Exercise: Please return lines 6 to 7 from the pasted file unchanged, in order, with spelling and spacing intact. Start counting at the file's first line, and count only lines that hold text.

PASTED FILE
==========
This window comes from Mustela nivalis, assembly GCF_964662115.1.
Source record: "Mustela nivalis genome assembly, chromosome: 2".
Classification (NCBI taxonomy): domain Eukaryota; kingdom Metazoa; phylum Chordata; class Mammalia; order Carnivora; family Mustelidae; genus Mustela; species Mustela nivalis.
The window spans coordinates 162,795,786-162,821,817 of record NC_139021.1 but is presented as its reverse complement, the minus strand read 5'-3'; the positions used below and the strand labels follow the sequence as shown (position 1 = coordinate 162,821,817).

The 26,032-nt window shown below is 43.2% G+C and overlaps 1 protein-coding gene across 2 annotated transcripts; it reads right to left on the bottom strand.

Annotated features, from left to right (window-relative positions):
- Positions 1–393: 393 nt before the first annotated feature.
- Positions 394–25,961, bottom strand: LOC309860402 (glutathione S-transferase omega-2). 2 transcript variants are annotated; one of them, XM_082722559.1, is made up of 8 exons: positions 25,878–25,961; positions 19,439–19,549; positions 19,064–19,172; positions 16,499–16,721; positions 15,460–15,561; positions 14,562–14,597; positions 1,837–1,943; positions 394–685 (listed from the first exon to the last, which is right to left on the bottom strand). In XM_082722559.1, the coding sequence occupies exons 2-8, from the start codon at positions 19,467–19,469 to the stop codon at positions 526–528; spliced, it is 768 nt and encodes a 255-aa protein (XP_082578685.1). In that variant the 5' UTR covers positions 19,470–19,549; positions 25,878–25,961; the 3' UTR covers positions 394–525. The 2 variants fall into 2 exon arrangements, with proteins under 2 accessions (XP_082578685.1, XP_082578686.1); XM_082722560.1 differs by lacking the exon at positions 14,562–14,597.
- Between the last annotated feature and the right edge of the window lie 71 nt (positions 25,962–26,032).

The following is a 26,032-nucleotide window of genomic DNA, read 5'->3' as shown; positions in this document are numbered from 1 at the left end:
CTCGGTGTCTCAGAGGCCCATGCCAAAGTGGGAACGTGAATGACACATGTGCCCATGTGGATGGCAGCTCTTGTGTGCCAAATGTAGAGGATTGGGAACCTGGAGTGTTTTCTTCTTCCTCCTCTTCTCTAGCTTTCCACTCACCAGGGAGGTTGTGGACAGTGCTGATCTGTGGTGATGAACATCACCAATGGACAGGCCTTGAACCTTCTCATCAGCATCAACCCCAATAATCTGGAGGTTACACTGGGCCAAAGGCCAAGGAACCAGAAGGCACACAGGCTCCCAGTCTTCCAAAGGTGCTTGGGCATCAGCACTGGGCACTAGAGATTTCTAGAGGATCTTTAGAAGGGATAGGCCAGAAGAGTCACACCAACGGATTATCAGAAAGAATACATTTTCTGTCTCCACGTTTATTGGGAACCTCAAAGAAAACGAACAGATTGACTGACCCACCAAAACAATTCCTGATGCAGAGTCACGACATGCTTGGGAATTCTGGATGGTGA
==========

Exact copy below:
Annotated features, from left to right (window-relative positions):
- Positions 1–393: 393 nt before the first annotated feature.